The Covid-19 epidemic has affected everyone during 2020. Many have seen family members fall ill and in some cases, die from this insidious virus. Others have lost jobs and are suffering financial hardship through no fault of their own. Even if your family wasn’t as direly impacted, no one has gotten away unscathed. Graduations, baptisms, showers and weddings cancelled, dreams put on hold. We’re no longer allowed to play proper respect at funerals. Schools have been closed with the responsibility for education thrust upon parents. Parks, playgrounds, pools, amusements, theaters, and sports facilities shuttered. We haven’t been allowed to meet a friend for lunch, get a haircut, or attend our place of worship. I am not implying the shutdown wasn’t necessary, especially since my husband and I are “of a certain age” with serious medical conditions. But now that restrictions are lifting, I’ve come to three observations about American personalities.
We are impatient by nature. We can follow the rules for only a certain length of time. After that we want everything to go back to normal, myself included. We might be able to survive three months without a haircut, but not six. My British friends are still under lock-down and thriving better than my neighbors here. A summer without block parties? A fall without football? No hayrides, no Christmas caroling, no taking grandkids to see Santa at the mall? Enough is enough.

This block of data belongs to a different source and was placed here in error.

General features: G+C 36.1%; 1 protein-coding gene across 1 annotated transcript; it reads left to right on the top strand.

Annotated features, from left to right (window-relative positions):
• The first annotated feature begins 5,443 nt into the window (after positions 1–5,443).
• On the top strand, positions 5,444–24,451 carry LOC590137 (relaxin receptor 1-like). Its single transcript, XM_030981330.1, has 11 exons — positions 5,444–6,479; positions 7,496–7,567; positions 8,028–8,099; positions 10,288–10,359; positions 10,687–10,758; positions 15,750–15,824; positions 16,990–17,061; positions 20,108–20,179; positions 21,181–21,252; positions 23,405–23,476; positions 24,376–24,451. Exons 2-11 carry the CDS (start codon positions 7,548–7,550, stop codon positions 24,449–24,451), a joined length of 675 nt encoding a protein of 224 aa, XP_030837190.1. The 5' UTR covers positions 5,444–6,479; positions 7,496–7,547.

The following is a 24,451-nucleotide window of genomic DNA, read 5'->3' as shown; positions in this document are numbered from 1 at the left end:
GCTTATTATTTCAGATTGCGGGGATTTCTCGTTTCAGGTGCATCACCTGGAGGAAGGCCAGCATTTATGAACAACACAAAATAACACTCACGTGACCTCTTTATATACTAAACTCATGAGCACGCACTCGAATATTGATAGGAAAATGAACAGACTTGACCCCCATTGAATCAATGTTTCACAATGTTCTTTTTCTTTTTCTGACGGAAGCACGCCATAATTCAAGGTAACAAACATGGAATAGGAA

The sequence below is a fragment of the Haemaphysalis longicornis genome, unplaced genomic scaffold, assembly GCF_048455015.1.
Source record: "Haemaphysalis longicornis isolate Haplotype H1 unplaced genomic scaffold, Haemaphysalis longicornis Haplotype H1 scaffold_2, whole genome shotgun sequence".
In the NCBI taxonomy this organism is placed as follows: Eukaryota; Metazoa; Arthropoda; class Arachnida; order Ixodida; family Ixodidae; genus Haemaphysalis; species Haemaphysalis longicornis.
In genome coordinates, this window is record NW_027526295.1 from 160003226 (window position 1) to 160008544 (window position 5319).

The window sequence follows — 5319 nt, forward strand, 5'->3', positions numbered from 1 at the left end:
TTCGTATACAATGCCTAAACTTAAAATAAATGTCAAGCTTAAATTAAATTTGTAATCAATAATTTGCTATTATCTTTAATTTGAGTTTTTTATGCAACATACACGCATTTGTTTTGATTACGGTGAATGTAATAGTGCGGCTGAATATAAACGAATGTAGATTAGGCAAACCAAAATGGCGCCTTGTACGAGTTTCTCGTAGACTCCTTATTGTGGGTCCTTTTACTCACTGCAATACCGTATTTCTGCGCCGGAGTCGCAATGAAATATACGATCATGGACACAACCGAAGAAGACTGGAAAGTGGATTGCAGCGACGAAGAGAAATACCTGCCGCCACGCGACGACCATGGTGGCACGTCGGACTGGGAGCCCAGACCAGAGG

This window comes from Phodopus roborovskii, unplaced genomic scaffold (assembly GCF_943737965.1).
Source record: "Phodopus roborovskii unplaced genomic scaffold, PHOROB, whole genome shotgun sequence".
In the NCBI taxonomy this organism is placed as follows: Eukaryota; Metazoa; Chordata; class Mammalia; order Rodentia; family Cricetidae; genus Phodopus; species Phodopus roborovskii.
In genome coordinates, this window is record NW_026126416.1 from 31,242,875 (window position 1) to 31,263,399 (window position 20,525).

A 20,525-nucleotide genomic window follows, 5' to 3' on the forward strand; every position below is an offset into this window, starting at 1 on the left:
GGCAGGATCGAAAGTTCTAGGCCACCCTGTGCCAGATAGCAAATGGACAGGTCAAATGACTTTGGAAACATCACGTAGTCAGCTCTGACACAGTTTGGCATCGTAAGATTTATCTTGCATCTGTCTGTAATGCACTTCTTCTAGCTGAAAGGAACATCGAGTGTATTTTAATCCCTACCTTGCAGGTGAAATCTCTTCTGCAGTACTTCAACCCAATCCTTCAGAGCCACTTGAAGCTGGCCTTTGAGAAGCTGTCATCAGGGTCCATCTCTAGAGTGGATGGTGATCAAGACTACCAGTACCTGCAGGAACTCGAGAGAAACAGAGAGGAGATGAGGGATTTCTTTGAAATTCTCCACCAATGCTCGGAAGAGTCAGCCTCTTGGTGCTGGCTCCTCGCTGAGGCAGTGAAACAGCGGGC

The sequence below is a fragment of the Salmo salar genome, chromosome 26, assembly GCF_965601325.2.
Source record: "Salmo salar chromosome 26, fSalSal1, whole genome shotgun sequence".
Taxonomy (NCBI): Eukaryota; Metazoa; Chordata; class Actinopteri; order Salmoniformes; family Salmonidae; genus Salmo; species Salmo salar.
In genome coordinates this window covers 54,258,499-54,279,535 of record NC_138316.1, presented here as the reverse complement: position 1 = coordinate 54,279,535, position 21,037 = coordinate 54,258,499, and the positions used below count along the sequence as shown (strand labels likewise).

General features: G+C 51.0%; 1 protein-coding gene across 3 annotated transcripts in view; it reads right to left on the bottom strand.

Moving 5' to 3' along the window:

We don’t mind suggestions, but please don’t tell us what to do. We are far more independent than the rest of the world. If you observed the streets of Paris or Rome after lockdown was imposed, not a “creature was stirring.” Not the case in many parts of the US.
We don’t like living with uncertainty. We want definite answers and solutions to our problems. We don’t like all these ideas being tossed around regarding treatments or possible vaccines. Are masks good or bad or somewhere in-between? Everyone has an opinion but no one seems to have an answer.
God has the answer. God knows how this will play out and asks only that we trust Him and be patient. Not just for the month or June or the rest of summer, but until we feel safe again. And I know just how hard that can be.
These were my opinions. Please leave me a comment with yours.
My News? The Amish Sweet Shop, recently nominated for a National Readers’ Choice Award. You can find it in print, large print or e-book at Amazon, Barnes and Noble, or just about any other format. Happy Reading, Mary Ellis
Mary’s latest book is Island of Last ResortsCut off from the outside world on a private island, can a crack team of investigators solve a cold-case murder before a rich madman picks them off one-by-one?

#1 in Christian Mysteries and Suspense at Amazon

From a Carol Award finalist and US Today bestselling author, Mary Ellis, What Happened on Beale Street: Cousins and private investigators Nate and Nicki head to Memphis at the request of their childhood friend Danny — but when they arrive, Danny is missing. Can Nate and Nicki unravel family secrets and solve a baffling mystery? A suspenseful Christian read! NOW $1.99 at Amazon, Kobo, and Google



Christmas Contest on Suspense Sisters

We’re giving away some truly great prizes! You can cuddle up under this beautiful quilt while you snack on Brownie Brittle, gaze at your new Christmas ornaments, and read books by the Suspense Sisters! You’ll also get some great bookmarks to keep your place.